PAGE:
There’s a power in poverty that breaks principalities;
that brings the authorities down to their knees.
There’s a brewing frustration and ageless temptation
to fight for control by some manipulation.
But the God of the Kingdoms and God of the Nations,
the God of Creation sends this revelation
to the homeless and penniless: Jesus, the Son!
The Poor will inherit the Kingdom to Come!
Where will we turn when our world falls apart
and all of the treasures we’ve stored in our barns
can’t buy the Kingdom of God?
And who will we praise when we’ve praised all our lives
men who build kingdoms and men who build fame
when Heaven does not know their names?
And what will we fear when all that remains
is God on the throne with a child in His arms
And love in His eyes,
and the sound of His heartcries?
I’ve been re-re-reading Crazy Love and Chan mentions a question that one of his professors in college would ask: “What are you doing today that requires faith?” That question resonated with me because honestly, there isn’t anything going on in my life right now that requires me to have faith. I have a steady income, good health insurance, a grocery store down the street, and the biggest anxiety I face is if it’s going to be good hiking weather this weekend.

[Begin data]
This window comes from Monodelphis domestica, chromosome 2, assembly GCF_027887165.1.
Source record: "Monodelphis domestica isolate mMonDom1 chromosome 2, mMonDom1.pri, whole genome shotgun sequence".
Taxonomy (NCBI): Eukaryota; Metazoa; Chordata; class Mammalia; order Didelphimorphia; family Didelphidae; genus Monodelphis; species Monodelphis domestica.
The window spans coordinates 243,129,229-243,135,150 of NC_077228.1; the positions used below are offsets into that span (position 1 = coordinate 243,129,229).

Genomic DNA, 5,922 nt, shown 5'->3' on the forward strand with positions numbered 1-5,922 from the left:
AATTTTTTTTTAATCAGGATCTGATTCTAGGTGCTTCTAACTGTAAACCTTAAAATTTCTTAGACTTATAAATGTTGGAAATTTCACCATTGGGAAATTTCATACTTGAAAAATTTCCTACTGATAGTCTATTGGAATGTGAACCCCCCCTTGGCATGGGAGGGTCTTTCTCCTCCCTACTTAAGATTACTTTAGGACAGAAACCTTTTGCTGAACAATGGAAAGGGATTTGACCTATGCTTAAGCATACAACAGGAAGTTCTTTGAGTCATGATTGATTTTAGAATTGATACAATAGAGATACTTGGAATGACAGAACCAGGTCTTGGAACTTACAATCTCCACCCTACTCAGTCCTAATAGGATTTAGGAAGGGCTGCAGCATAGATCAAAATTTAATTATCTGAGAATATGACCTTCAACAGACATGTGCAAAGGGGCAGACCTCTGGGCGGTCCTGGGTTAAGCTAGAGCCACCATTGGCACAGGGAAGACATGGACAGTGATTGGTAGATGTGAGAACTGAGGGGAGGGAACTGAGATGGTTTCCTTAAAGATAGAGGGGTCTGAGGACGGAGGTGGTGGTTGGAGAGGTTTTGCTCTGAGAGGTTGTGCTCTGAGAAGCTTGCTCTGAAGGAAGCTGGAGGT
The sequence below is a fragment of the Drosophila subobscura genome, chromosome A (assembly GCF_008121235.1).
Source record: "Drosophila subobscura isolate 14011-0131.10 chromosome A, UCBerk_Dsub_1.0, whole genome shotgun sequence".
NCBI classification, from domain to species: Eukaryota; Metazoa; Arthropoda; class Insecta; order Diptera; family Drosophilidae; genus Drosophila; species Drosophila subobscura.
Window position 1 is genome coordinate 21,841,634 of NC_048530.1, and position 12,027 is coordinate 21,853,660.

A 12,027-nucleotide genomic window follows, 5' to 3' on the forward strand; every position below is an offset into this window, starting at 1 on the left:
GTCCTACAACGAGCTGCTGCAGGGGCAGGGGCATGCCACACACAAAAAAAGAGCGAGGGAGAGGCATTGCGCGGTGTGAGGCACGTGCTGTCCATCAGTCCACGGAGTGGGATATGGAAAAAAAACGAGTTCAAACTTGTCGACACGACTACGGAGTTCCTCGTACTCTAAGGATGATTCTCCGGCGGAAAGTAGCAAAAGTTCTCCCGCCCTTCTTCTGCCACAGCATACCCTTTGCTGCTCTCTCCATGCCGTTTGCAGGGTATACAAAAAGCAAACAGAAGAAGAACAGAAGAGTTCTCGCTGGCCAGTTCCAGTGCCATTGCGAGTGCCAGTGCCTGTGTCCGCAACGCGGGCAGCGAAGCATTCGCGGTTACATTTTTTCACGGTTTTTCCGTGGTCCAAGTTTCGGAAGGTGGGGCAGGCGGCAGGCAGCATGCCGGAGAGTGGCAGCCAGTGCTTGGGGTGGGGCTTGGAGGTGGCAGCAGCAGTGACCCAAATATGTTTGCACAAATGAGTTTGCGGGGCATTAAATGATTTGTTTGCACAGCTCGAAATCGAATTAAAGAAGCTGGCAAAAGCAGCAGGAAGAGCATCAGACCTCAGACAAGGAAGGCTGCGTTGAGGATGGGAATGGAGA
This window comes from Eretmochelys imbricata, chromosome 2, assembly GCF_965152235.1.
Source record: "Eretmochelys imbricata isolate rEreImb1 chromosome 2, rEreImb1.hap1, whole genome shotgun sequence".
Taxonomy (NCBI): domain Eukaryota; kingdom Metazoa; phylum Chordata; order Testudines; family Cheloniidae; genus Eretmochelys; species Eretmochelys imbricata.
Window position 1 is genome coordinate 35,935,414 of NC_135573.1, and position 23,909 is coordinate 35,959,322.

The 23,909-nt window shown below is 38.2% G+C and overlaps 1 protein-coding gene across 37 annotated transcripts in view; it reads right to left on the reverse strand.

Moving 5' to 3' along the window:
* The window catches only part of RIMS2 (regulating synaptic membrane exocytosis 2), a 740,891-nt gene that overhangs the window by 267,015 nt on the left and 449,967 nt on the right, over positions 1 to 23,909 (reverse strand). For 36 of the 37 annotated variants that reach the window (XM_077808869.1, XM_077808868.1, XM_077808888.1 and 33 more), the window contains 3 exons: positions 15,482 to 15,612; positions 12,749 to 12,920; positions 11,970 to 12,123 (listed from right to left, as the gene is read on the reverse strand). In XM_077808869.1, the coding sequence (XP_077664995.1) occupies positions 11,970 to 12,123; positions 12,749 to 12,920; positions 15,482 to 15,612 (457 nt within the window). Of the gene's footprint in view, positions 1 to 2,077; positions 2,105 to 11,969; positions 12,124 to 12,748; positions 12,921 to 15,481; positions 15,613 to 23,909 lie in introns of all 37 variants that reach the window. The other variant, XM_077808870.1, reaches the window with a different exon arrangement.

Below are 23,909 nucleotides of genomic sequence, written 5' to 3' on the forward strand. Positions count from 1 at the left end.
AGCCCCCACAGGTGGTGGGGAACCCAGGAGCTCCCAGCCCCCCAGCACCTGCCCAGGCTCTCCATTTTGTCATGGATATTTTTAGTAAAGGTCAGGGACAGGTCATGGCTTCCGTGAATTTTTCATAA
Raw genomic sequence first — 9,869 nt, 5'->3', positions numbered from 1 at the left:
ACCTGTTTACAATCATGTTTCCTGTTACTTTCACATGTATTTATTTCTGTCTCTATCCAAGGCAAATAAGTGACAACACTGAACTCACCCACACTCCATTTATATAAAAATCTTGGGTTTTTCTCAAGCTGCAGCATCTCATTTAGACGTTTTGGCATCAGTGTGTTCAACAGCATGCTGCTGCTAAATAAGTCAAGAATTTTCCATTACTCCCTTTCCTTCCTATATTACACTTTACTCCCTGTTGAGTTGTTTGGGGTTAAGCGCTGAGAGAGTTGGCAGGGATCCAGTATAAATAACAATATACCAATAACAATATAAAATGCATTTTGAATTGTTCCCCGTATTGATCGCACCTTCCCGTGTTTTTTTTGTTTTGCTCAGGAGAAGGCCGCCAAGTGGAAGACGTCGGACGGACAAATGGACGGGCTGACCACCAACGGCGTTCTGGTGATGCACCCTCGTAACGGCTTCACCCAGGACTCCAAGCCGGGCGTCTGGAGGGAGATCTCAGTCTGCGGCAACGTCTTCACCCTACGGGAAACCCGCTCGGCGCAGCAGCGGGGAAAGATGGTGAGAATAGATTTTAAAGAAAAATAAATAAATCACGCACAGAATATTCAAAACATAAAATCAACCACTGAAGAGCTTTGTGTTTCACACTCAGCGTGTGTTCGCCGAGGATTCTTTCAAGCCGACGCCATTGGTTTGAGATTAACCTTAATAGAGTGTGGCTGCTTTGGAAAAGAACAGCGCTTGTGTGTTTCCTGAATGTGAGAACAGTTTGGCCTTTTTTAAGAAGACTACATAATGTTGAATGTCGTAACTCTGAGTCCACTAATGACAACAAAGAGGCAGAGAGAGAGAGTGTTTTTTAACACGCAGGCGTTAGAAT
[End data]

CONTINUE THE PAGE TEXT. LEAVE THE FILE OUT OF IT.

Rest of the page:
I live in a bubble where there isn’t room for faith. Faith is risky and it’s so much easier to settle into security, comfort, and status quo. We congratulate ourselves for not being like those silly Israelites who went around worshipping wood and gold statues immediately after witnessing God’s work in their midst, but how quickly do we lay our offerings at the feet of Retirement Plan and worship Flat Panel Screen?
What would it look like for an American Christian to truly live in a way that required faith? My mind goes first to money because we are filthy, stinking rich, but there are certainly other things that require faith of us. It takes faith to step into situations where you could be in trouble if God doesn’t come through. That could mean standing for justice at my job or speaking truth that might cause me to lose relationships. But mostly it’s about money, because that is what we have faith in in this country.